Editorial


Living Under Water

There’s an old joke about the British secret service learning that the polar ice cap is melting, threatening to drown the world within six months. The queen asks the clergy to go on television and prepare the public for the End. The archbishop of Canterbury goes first, urging his flock to receive sacraments and get ready to meet their Maker.Read More


Voting and Change

It may or may not be true that this election is the most important one in living memory, as some of its more heated partisans have taken to declaring. What’s beyond doubt is that it has been the most passionate — and the nastiest. The divisions in our body politic have deepened to the point where opposing camps seem no longer to findRead More


Out of Gaza

After all the buildup, it’s tempting to view the Knesset vote approving Prime Minister Sharon’s Gaza-West Bank disengagement plan this week as an anti-climax. What more can be said of a political idea that already has been discussed half to death and isn’t even close to being implemented?For starters, there is the passage of a momentRead More


No Time for Dithering

American Jews have a long tradition, going back to the early days of the Republic, of laying aside their differences in times of crisis and speaking out with one voice to defend their brethren in other lands. That tradition has become an 11th commandment in the half-century since the birth of the sovereign State of Israel. Jews here haveRead More


Hugging Hezbollah

With relations between the Jewish and Presbyterian religious communities at their lowest point in decades, it’s hard to imagine what could have possessed the Presbyterian Church (USA) to decide this was the right time for a good-will visit with the leadership of Hezbollah.A 24-member delegation from the church met last Sunday in Lebanon withRead More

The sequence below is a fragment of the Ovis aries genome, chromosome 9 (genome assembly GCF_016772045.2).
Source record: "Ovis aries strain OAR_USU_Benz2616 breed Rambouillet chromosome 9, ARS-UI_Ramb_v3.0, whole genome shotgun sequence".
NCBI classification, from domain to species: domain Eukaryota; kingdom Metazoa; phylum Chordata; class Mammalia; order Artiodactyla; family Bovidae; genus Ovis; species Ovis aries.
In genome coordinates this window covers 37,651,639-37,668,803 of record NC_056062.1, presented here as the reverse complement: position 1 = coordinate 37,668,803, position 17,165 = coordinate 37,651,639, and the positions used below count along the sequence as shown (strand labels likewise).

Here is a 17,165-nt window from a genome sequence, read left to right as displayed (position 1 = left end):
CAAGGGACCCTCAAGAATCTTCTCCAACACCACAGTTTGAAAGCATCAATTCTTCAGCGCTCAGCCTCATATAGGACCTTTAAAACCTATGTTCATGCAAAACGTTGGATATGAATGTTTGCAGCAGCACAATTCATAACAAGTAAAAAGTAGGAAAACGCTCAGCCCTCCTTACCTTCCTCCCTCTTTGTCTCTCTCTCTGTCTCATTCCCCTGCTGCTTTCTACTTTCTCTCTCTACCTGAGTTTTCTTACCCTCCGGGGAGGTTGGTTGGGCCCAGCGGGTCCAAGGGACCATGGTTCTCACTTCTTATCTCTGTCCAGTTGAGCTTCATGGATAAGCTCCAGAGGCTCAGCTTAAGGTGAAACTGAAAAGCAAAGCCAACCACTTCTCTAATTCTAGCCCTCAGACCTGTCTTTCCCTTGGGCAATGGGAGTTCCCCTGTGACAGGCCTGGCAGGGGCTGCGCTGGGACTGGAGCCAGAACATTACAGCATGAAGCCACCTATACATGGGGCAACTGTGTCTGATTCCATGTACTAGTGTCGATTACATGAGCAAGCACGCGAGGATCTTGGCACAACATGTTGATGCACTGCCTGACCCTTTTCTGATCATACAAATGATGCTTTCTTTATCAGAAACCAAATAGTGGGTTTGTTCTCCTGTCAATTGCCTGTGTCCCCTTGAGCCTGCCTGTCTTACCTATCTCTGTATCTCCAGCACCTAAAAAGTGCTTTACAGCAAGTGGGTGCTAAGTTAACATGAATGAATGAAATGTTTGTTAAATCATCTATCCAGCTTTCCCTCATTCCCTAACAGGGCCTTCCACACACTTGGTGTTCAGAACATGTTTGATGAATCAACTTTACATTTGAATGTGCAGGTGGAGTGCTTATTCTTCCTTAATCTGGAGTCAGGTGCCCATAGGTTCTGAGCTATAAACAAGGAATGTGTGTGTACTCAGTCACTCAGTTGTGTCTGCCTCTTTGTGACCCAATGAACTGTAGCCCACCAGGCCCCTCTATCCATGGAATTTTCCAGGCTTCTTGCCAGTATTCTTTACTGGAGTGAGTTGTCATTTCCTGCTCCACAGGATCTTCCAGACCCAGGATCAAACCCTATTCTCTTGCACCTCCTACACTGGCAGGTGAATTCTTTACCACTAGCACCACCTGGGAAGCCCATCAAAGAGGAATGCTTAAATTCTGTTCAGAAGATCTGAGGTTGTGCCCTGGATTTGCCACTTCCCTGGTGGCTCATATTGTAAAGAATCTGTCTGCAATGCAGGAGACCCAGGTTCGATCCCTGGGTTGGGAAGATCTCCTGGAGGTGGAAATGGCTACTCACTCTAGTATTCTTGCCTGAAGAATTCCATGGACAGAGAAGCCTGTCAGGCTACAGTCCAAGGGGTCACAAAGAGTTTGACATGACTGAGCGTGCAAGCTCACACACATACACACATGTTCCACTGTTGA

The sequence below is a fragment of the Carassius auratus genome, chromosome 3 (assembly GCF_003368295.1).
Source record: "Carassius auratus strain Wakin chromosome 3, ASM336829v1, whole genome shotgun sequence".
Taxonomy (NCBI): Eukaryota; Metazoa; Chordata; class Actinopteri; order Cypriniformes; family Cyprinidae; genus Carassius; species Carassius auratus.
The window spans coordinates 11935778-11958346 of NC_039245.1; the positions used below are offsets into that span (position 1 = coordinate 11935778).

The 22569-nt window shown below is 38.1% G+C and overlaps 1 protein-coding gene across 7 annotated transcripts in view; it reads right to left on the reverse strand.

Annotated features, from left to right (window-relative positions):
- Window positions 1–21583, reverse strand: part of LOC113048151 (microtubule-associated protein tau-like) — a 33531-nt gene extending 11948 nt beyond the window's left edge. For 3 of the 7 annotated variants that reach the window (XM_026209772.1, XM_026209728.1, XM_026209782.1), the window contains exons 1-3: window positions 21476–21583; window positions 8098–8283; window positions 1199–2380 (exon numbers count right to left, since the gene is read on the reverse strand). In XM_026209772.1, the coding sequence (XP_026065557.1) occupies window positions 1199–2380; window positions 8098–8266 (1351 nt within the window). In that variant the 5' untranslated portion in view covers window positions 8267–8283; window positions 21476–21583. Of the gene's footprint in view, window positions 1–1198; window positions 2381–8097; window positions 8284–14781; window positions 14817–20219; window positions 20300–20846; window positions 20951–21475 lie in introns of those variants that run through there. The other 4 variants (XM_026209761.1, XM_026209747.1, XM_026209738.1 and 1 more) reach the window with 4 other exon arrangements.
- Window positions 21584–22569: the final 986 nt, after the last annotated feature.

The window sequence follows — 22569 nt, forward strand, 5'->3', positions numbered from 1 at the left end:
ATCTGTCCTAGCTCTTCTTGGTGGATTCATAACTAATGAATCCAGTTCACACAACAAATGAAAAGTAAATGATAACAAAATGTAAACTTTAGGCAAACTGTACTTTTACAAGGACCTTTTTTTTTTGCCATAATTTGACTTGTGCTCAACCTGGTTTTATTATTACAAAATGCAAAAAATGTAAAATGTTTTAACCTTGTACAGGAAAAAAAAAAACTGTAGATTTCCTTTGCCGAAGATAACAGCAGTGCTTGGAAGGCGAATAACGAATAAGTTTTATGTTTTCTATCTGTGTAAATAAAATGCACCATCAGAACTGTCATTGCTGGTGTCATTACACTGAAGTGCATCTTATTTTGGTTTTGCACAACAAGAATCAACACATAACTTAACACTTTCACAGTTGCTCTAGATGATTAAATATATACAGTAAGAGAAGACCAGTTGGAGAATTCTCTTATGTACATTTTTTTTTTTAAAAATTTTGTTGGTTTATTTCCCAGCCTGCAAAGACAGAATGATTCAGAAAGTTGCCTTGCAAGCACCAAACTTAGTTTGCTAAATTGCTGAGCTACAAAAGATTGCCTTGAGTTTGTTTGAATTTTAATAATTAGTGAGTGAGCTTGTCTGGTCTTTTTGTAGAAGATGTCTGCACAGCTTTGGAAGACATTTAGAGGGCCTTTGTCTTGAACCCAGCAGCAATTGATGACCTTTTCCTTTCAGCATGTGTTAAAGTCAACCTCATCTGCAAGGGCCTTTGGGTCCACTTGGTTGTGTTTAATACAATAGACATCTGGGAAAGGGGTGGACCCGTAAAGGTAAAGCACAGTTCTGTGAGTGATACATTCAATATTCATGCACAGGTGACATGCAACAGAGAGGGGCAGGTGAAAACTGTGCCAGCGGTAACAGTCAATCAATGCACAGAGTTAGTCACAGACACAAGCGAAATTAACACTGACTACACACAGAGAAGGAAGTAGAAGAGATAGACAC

Tax Season

Sometimes the biggest ideas spring full-blown from a great mind — think of Freud, say, or Keynes — and the truth, once stated, suddenly alters our understanding of reality. Other ideas, like racial equality, bubble up from below, building strength until leaders emerge who can force the issue onto the public agenda.AndRead More


Joy of Texts

There is a moment, for those who indulge, of explosive, triumphant joy, at times approaching ecstasy, during the festival of Simchat Torah, which fell October 7. It’s the moment when the reader chants the last few lines of Deuteronomy, completing the annual cycle of public Torah reading, and then begins again with “In the beginning.”Read More


The Poor Among Us

The numbers have finally started to come in, and it turns out that much of what we thought we knew about Jewish wealth and poverty is wrong. Several new demographic studies, reported on Page 1 by Nathaniel Popper, indicate that Jews are not the affluent subset within the American population that they are commonly thought to be. They are muchRead More


Israel’s Window

There was an air of tedious familiarity in the latest United Nations debate on Israel. Like so many times before, Palestinian provocation led to Israeli military action, prompting the Palestinians to convene the Security Council, which obligingly took up a condemnation of Israel, which was vetoed by the United States. After the charade was done,Read More


A Failure of Moral Vision

The movement toward divestment from Israel by mainline Protestant churches — first the Presbyterians and now, perhaps, the Anglicans — is an alarming measure of how badly Israel’s reputation in the West has been damaged in the last four years.The uneven warfare of the intifada, the spreading global specter of MuslimRead More


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